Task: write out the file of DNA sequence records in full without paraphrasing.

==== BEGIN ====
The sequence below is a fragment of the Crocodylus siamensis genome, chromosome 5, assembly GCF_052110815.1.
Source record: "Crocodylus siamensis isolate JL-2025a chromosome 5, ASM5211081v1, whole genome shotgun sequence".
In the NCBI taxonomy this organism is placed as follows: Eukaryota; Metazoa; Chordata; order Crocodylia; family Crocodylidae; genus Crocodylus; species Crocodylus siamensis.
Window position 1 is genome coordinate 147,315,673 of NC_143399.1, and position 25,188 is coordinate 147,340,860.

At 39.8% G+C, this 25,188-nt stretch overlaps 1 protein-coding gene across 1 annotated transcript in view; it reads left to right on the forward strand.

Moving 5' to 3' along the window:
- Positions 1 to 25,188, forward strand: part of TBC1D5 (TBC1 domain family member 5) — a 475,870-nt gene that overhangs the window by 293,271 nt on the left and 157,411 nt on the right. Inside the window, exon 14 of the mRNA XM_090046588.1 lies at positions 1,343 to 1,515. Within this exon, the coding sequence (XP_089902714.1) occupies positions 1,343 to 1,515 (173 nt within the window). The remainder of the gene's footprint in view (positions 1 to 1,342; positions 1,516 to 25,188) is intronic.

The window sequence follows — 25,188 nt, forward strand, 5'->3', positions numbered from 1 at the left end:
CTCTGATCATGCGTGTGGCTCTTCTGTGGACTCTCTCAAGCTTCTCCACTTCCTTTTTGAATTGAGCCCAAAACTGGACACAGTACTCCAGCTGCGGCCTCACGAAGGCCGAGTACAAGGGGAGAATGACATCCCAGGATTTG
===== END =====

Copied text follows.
The sequence below is a fragment of the Crocodylus siamensis genome, chromosome 5, assembly GCF_052110815.1.
Source record: "Crocodylus siamensis isolate JL-2025a chromosome 5, ASM5211081v1, whole genome shotgun sequence".
In the NCBI taxonomy this organism is placed as follows: Eukaryota; Metazoa; Chordata; order Crocodylia; family Crocodylidae; genus Crocodylus; species Crocodylus siamensis.
Window position 1 is genome coordinate 147,315,673 of NC_143399.1, and position 25,188 is coordinate 147,340,860.

At 39.8% G+C, this 25,188-nt stretch overlaps 1 protein-coding gene across 1 annotated transcript in view; it reads left to right on the forward strand.

Moving 5' to 3' along the window:
- Positions 1 to 25,188, forward strand: part of TBC1D5 (TBC1 domain family member 5) — a 475,870-nt gene that overhangs the window by 293,271 nt on the left and 157,411 nt on the right. Inside the window, exon 14 of the mRNA XM_090046588.1 lies at positions 1,343 to 1,515. Within this exon, the coding sequence (XP_089902714.1) occupies positions 1,343 to 1,515 (173 nt within the window). The remainder of the gene's footprint in view (positions 1 to 1,342; positions 1,516 to 25,188) is intronic.

The window sequence follows — 25,188 nt, forward strand, 5'->3', positions numbered from 1 at the left end:
CTCTGATCATGCGTGTGGCTCTTCTGTGGACTCTCTCAAGCTTCTCCACTTCCTTTTTGAATTGAGCCCAAAACTGGACACAGTACTCCAGCTGCGGCCTCACGAAGGCCGAGTACAAGGGGAGAATGACATCCCAGGATTTG